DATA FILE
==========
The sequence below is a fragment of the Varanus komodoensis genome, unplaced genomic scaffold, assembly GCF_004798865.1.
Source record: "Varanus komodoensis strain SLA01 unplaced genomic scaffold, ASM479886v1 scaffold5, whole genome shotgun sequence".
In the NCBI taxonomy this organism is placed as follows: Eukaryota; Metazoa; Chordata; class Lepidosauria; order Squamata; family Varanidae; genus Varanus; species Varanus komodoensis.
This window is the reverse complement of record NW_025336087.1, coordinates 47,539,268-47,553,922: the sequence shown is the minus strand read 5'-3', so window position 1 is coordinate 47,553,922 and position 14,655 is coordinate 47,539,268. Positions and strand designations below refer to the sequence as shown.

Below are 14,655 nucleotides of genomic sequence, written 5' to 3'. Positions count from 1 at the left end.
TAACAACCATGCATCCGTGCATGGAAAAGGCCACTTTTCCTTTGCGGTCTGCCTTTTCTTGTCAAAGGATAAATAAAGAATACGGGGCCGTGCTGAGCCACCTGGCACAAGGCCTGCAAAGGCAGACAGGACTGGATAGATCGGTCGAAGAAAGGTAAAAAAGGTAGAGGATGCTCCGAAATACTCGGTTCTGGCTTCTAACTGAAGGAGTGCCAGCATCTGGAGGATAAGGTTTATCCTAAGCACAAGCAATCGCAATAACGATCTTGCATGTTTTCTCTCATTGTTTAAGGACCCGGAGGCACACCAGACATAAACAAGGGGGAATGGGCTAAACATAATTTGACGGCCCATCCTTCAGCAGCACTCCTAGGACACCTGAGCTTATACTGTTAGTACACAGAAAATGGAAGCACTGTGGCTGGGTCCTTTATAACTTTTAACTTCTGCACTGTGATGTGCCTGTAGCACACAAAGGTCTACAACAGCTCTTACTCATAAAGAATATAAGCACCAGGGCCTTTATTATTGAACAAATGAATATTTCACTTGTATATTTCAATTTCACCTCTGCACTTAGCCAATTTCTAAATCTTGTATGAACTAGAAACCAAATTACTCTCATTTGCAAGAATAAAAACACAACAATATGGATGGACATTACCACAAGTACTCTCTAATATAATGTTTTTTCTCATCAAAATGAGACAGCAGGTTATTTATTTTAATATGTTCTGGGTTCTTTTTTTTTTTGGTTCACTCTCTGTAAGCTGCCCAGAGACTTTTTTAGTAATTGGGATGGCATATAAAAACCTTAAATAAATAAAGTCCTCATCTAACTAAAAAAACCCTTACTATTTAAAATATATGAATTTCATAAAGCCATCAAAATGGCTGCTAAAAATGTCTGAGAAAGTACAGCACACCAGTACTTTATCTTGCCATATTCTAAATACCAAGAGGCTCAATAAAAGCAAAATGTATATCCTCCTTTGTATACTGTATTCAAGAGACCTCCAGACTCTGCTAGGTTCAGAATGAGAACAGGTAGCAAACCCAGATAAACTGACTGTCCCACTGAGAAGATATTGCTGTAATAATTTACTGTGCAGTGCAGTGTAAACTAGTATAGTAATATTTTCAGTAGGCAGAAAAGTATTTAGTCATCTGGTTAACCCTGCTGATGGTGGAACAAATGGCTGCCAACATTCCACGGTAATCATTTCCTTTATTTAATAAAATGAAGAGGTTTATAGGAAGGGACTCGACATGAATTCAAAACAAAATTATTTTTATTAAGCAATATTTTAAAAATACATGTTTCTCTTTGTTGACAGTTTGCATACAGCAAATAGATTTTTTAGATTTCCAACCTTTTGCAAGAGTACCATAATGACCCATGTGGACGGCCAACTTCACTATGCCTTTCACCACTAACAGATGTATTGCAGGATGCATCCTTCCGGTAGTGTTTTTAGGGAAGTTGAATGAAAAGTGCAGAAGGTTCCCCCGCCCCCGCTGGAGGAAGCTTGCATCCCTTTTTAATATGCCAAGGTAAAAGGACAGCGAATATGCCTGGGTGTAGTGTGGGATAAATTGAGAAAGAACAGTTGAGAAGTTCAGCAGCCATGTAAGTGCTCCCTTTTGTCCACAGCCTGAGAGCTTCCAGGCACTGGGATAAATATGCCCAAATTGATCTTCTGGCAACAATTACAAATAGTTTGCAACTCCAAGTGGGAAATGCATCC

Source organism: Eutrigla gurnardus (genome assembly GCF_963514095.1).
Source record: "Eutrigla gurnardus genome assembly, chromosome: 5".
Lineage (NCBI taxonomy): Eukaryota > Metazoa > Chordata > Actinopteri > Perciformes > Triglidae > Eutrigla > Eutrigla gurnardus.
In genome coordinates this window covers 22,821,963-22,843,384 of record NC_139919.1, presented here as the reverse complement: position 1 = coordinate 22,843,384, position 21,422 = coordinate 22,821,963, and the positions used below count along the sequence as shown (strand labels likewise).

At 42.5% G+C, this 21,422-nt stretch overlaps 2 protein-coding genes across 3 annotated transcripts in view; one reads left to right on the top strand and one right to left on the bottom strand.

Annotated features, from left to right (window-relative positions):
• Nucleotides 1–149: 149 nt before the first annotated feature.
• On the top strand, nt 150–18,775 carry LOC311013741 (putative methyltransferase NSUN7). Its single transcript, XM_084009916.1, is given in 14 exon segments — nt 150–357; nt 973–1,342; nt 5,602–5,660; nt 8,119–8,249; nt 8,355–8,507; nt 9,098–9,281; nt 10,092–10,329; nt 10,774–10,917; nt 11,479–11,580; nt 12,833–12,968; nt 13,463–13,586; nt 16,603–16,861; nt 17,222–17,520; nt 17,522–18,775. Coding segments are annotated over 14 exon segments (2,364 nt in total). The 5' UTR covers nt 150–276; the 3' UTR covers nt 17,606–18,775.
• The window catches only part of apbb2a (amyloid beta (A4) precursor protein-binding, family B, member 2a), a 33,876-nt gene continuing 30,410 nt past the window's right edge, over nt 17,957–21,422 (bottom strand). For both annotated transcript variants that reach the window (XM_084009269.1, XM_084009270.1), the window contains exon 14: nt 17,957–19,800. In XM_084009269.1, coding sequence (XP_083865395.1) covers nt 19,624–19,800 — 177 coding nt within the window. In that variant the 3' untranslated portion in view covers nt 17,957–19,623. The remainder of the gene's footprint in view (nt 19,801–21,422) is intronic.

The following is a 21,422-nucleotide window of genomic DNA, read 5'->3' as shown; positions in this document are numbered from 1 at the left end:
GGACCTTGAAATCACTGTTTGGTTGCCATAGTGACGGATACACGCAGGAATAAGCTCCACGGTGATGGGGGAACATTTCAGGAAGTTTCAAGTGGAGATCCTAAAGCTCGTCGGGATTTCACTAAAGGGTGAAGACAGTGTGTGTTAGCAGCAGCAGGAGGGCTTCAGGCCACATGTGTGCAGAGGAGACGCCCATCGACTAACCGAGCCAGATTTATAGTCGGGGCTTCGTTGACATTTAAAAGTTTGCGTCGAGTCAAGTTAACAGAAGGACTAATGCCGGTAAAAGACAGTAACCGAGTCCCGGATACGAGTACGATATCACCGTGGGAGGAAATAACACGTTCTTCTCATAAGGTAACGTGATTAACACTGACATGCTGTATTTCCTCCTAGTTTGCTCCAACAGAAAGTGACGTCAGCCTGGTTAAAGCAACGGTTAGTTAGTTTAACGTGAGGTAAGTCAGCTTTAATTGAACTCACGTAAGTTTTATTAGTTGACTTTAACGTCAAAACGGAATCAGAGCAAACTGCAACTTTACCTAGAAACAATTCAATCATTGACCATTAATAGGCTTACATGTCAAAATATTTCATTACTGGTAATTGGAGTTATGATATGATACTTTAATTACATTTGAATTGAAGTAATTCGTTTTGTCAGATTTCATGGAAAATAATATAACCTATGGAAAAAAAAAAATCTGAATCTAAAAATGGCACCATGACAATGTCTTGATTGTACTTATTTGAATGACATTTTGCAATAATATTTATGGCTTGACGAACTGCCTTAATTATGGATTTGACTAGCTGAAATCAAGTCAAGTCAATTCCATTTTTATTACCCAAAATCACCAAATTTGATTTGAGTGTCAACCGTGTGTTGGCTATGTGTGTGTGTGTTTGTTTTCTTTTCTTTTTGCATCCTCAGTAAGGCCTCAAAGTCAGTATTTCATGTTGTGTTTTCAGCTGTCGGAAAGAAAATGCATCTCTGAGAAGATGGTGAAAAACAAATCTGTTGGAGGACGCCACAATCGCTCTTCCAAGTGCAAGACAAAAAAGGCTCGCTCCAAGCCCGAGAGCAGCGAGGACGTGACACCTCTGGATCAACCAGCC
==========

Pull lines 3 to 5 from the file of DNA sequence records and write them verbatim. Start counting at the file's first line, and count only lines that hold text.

In the NCBI taxonomy this organism is placed as follows: Eukaryota; Metazoa; Chordata; class Lepidosauria; order Squamata; family Varanidae; genus Varanus; species Varanus komodoensis.
This window is the reverse complement of record NW_025336087.1, coordinates 47,539,268-47,553,922: the sequence shown is the minus strand read 5'-3', so window position 1 is coordinate 47,553,922 and position 14,655 is coordinate 47,539,268. Positions and strand designations below refer to the sequence as shown.

Below are 14,655 nucleotides of genomic sequence, written 5' to 3'. Positions count from 1 at the left end.